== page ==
Unfortunately though, the protests turned violent during a few incidents in which law enforcement used mace, dogs, water hoses and rubber bullets against the protectors. Eventually, the Army Corps of Engineers reviewed and approved the route of the pipeline; and with the signing of President Trumps Executive Order on January 24, 2017, the path to completion of the pipeline was paved. The Sacred Stone Camp was to be cleared by February 22nd of 2017, which it was.

When researching the protests at Standing Rock, tribal members repeatedly stated that if the ‘The Black Snake’ would not be stopped, it will mean the end to the tribe. Protectors were so committed to the cause of ‘Mni Wiconi’ that they would have given their lives to ensure a safe future for the children and the unborn generations. This setback once again deepens the trauma which the tribe has been dealing with for a good century and a half. The only hope is that the uprising of the Sacred Stone Camp and the attendance of thousands of people on the reservation and attention worldwide, will have a lasting encouraging impact. The world recognized that injustice was done to Native people and this time the world stood up with them.

“Until the American system comes to a realization of the sacred ethic – value secured upon responsible and shared relationships – told very painstakingly in Indian oral history, it will continue to ignore everything except that which is exploitable and easily justified and its progress towards self-destruction will be steady.” (Dunbar Ortiz, 1977:15)

 

Sources:

Dunbar Ortiz, Roxanne. The Great Sioux Nation. Sitting in Judgement on America. Lincoln:   University of Nebraska Press, 1977.

Lee, Trymaine. “No Man’s Land: The Last Tribes of the Plains.” MSNBC.com

Holywhitemountain, Sterling. “An Indian Perspective on the Protest at Standing Rock.”      Montana Quarterly. Vol.12, No.4 (Winter 2016): 8-18.

Videos:

  • Sacred Water: Standing Rock, Part 1
  • Red Power: Standing Rock, Part 2

 

Did you Miss it? The US apologized to Native Americans.

Posted: April 14, 2017 by extremehistory in Uncategorized

Buried deep within the 67-page Defense Appropriations Act of 2010 (H.R.3326) was a

Wounded Knee Massacre, Dec. 29,1890

Wounded Knee Massacre, Dec. 29,1890

small section (#8113, to be exact) titled: “Apology to Native Peoples of the United States.” “The United States, acting through Congress, apologizes on behalf of the people of the United States to all Native Peoples for the many instances of violence, maltreatment, and neglect inflicted on Native Peoples by citizens of the United States;” and “expresses its regret for the ramifications of former wrongs and its commitment to build on the positive relationships of the past and present to move toward a brighter future where all the people of this land live reconciled as brothers and sisters, and harmoniously steward and protect this land together.”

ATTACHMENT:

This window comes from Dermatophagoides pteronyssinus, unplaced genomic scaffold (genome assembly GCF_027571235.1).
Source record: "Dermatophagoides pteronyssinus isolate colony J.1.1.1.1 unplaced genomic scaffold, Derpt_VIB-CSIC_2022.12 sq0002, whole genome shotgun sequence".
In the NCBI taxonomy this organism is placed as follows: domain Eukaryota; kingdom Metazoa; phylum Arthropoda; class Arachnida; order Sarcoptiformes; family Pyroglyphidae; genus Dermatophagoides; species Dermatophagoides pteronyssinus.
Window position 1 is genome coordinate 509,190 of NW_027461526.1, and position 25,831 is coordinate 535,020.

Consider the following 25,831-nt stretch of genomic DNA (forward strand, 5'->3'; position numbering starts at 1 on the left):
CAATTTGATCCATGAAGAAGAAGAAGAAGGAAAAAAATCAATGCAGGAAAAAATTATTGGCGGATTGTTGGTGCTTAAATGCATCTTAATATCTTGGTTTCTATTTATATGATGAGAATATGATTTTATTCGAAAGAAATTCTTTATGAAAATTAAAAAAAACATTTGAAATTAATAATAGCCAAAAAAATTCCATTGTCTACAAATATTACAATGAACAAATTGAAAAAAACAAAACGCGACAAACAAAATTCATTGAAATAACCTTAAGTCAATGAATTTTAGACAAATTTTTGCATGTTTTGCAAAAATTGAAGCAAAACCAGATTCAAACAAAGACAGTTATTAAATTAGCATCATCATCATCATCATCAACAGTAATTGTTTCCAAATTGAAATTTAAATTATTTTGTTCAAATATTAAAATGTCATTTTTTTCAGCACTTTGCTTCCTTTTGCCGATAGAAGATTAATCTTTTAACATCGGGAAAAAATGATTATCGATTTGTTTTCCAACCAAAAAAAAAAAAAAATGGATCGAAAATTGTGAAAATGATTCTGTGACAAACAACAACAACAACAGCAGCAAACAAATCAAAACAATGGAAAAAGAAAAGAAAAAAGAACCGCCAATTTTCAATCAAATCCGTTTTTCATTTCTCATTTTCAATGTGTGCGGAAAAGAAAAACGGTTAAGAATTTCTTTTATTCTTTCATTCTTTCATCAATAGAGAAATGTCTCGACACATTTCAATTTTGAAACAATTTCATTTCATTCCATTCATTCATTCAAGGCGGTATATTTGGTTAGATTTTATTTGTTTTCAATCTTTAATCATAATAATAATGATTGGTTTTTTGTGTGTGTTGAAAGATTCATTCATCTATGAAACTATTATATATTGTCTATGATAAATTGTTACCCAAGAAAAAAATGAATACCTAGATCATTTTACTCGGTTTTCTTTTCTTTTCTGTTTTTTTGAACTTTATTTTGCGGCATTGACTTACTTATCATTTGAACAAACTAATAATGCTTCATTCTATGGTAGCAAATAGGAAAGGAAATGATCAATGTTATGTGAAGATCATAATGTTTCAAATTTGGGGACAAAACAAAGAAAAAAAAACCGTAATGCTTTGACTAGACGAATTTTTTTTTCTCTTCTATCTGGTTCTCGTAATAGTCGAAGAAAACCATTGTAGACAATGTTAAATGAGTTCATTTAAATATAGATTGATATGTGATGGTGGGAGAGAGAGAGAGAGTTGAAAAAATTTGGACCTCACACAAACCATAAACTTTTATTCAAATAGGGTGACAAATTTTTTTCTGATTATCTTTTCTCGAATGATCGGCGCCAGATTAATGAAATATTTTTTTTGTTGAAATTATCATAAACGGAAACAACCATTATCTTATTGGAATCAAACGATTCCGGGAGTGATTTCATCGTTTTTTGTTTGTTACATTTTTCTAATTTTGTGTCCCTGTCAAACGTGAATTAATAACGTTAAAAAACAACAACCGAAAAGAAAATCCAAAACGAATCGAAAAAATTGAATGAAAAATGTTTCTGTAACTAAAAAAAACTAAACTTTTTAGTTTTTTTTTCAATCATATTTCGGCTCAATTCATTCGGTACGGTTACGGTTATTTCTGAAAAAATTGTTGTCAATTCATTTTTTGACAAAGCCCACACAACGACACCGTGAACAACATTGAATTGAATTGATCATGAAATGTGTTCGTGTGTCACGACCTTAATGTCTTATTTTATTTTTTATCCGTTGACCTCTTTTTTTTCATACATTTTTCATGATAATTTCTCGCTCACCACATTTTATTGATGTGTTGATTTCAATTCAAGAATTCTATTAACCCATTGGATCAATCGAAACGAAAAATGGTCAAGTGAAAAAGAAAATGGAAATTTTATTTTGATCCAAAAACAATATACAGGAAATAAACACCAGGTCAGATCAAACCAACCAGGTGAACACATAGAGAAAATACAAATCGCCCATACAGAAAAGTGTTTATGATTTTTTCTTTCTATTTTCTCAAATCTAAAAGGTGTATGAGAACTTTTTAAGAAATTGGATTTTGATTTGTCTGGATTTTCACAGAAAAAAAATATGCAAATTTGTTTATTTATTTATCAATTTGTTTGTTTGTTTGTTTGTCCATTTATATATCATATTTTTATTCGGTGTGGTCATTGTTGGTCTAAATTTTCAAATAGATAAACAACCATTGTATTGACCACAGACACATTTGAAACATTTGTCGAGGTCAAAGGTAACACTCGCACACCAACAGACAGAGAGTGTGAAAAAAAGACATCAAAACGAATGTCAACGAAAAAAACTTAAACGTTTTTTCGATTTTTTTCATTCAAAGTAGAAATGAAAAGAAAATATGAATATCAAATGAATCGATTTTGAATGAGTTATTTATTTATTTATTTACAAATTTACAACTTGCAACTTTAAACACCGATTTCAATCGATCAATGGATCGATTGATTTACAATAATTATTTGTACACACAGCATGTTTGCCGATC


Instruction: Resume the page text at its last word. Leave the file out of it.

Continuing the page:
The Act was signed by President Obama on December 19, 2009 but never publically acknowledged.

You can read the act here: https://www.congress.gov/bill/111th-congress/senate-joint-resolution/14/text

(From the Bozeman Daily Chronicle, March 4, 2017)

I grew up along the edges of the Little Bighorn Battlefield Shane article National Monument. The history of this place coursed through my upbringing and forms a crucial part of who I am as an Apsaalooké (Crow) person. I often lead tours there now and relate the story of the battle that occurred in 1876 between Custer’s Seventh Cavalry and Plains Indian warriors. There’s no doubt that this battle was a defining event in the history of our country and our state.

Three-hundred and twenty-one thousand people visited the Little Bighorn Battlefield National Monument in 2015. According to the National Park Service, those visitors spent an estimated $18.2 million in local gateway regions, supporting more than 300 jobs in the area and accounting for $23.6 million in economic output. While the location is a beautiful one, I’m quite confident that few of those visitors came to the Little Bighorn for the scenery. They came because the monument, like so many other national monuments, tells the story of who are and where we come from – as Native Americans, as European Americans, as Montanans.

National monuments have been made possible almost always through the Antiquities Act, a few times by Congress. A central pillar of Theodore Roosevelt’s legacy, the Antiquities Act gives U.S. presidents the authority to create national monuments – that is, to set aside and safeguard public lands with significant natural, cultural, historical, and scientific value. In the past 110 years, 16 presidents – eight Democrats and eight Republicans – have used the Antiquities Act to designate around 130 national monuments.

Our new secretary of the interior and a self-proclaimed Roosevelt conservationist, Ryan Zinke said during his confirmation hearing that one of his first orders of business will be to visit our nation’s newest national monument, Bears Ears. He’ll do so at the behest of Utah’s congressional delegation and governor, all of whom are gunning to have the designation revoked, as well as to dispose of our public lands entirely.

Bears Ears contains one of the greatest concentrations of archaeological sites in the world. Located in southern Utah’s canyon country, Bears Ears is spectacularly scenic. But, like the Little Bighorn, it’s also extraordinarily historical and even sacred. Contrary to the false rhetoric of Utah’s political leaders, its designation occurred as a result of a groundswell among tribal members and leaders in the area who, for decades, could do little but stand by as pot hunters, looters, and grave robbers desecrated and plundered ruins and artifacts that constitute their heritage. If any place ever fit the need for and purpose of protection through the Antiquities Act, Bears Ears is it.

As an educator and Crow tribal member, I’m calling on Secretary Zinke to respect the designation of Bear Ears. Revoking or reducing Bears Ears would set a precedent that would have destructive repercussions well beyond Utah and put other national monuments at risk, including those in Montana. It would mean caving to and emboldening Utah Congressman Rob Bishop and other anti-public land extremists who have asked President Trump to revoke or shrink all Clinton and Obama-era monuments and who are currently sponsoring legislation that would gut the Antiquities Act.

Catch a video with Shane made by Alexis Bonogofsky here.